Tuesday, May 27th, 2008. Now it is Wednesday.
Time marches on inexorably. All we really have is now. It is now o’clock. The past is gone and the future may never come.
The story of my life in six words: Loved the world, grew up fast. Loved mom, left bereft, looking around. Life’s simple, complicate, make simple again. Love and disappoint, then accept limitations. Build it and they will come. (Obviously I stole this one.) Change, change again, change back, repeat.
My grandson Caleb and I went to the movies last night to see Prince Caspian and Indiana Jones and the Kingdom of the Crystal Skull. $15.50! And that was with two student discounts. I liked Indy better and I think Caleb did too.
I think C. S. Lewis’s Narnia series is more about his experience of WWI, WWII, the horrors of Nazism, and the deep human propensity to glorify and justify the sacrifices required during war as well as the need to honor those who make them than it is about the Gospel. I wonder if the argument can be made that Narnia is a fundamental distortion of the Gospel? Does the Narnia series imaginatively conflate the ancient cultural requirement of honor in war with the Gospel? This is something I will have to think about.
The following quote is from President Bush’s speech at Arlington Cemetery last Monday, Memorial Day 2008.
“I am humbled by those who have made the ultimate sacrifice that allow a free civilization to endure and flourish. It only remains for us, the heirs of their legacy, to have the courage and the character to follow their lead -- and to preserve America as the greatest nation on earth and the last best hope for mankind.”
I am humbled by the sacrifice many have made for our nation as well, and not just the sacrifices of our solders. But a little bit of nationalistic hyperbole here? That’s a rhetorical question. As a Christian I would have to call this nationalistic idolatry, not to mention an expression of linguistic patriarchy.
Back to my story...
What did I bring to this novel conversion and conversation with Jesus?
First was my Catholic upbringing, largely ignored by high school though, but only consciously, intellectually. My basic orientation to the world was a moral one formed by this experience. Simply put, we where to love, all else was sin. This love required action, one had to do what one believed. As President Kennedy said, “ask not what your country can do for you, but what can you do for your country.” I don’t remember this comment myself; Kennedy made it in his inaugural address on January 20th, 1961, when I was 6-years old, turning 7 in 9 days. But it exemplifies the ethos I think I learned via my Catholic schooling. (I have to mention parenthetically that I think there is a sort of fascism-light in this statement, though I do believe public service and elective office can be a high calling.) Love is action and the world was in dire need of action: poverty, hunger, environmental degradation, segregation, freedom from oppression, justice was called for.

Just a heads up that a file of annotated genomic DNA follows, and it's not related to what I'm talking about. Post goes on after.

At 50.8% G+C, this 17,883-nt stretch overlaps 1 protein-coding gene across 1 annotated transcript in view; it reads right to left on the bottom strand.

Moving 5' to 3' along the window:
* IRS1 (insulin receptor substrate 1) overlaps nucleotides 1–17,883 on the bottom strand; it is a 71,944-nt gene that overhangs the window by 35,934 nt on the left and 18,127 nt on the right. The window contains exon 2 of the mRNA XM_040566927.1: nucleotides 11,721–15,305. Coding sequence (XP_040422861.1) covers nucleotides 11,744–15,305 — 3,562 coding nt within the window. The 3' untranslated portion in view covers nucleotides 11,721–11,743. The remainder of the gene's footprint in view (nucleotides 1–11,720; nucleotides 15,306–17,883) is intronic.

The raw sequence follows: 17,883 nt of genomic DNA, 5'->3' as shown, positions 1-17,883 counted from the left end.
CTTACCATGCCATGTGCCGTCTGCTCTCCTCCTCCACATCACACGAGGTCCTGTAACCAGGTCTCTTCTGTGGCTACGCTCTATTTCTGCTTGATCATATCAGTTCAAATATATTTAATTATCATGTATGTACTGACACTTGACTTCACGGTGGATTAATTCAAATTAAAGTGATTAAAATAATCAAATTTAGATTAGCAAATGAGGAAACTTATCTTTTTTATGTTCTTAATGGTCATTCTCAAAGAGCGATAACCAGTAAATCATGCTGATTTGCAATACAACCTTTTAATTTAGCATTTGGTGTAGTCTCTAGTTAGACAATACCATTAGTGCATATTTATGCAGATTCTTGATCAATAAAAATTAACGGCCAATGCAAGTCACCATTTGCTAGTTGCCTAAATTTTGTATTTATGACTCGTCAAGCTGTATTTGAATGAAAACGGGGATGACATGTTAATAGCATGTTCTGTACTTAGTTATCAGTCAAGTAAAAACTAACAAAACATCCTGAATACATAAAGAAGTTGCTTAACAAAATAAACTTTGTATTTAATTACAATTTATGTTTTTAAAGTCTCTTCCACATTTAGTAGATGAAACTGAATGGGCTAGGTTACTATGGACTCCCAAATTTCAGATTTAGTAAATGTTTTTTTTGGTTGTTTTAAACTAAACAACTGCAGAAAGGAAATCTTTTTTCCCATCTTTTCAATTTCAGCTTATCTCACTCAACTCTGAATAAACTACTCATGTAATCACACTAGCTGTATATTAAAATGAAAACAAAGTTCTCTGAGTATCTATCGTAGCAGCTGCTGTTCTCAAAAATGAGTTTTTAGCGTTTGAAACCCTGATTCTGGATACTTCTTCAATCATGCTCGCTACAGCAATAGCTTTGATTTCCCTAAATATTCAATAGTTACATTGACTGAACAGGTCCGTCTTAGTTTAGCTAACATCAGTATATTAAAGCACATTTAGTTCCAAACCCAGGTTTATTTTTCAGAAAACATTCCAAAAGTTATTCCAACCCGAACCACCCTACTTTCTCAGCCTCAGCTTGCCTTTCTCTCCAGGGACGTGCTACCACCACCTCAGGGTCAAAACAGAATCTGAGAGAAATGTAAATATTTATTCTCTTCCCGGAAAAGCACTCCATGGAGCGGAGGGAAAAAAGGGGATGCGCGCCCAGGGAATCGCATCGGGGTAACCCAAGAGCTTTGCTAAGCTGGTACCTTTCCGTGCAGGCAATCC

Childhood fishing and camping trips, experiences in Cub Scouts and Boy Scouts, summer camp at a nearly all black church camp are the early experiences that I remember as significant in my understanding of the world. My Boy Scout Handbook, the magazines Field and Stream, Sports Afield, National Geographic, and Boys Life, and the outdoor adventure novels My Side of the Mountain and The Pond where my earliest reading that informed me about the world. These created a fundamental idea of the natural world as a place of pleasure and meaning. It was home. It needed to be cared for
As I grew older I was becoming aware of the broader world. I came of age during the 1960s: the Civil Rights Movement, the War on Poverty, the Hippie era, the War in Vietnam, the Free Speech movement, Women’s Liberation, the Environmental Movement (i.e. Silent Spring by Rachel Carson, which I never read, was published in 1962 launching the modern environmental movement), LSD, marijuana, the sexual revolution, the burning of bras, flags, and draft cards. This was the social milieu I was growing-up in and from which I drew my inspiration and ideas of the world as I came of age.
“Let your life be a counter friction to stop the machine,” wrote Henry David Thoreau in his 1849 essay Resistance to Civil Government later published as Civil Disobedience, which I read in High School. The Story of My Experiments with Truth, Mahatma Gandhi’s autobiography was another book I read early in high school. I always believed that the pen was mightier than the sword. I liked ideas and my ideas where taking greater focus from a broader range of people.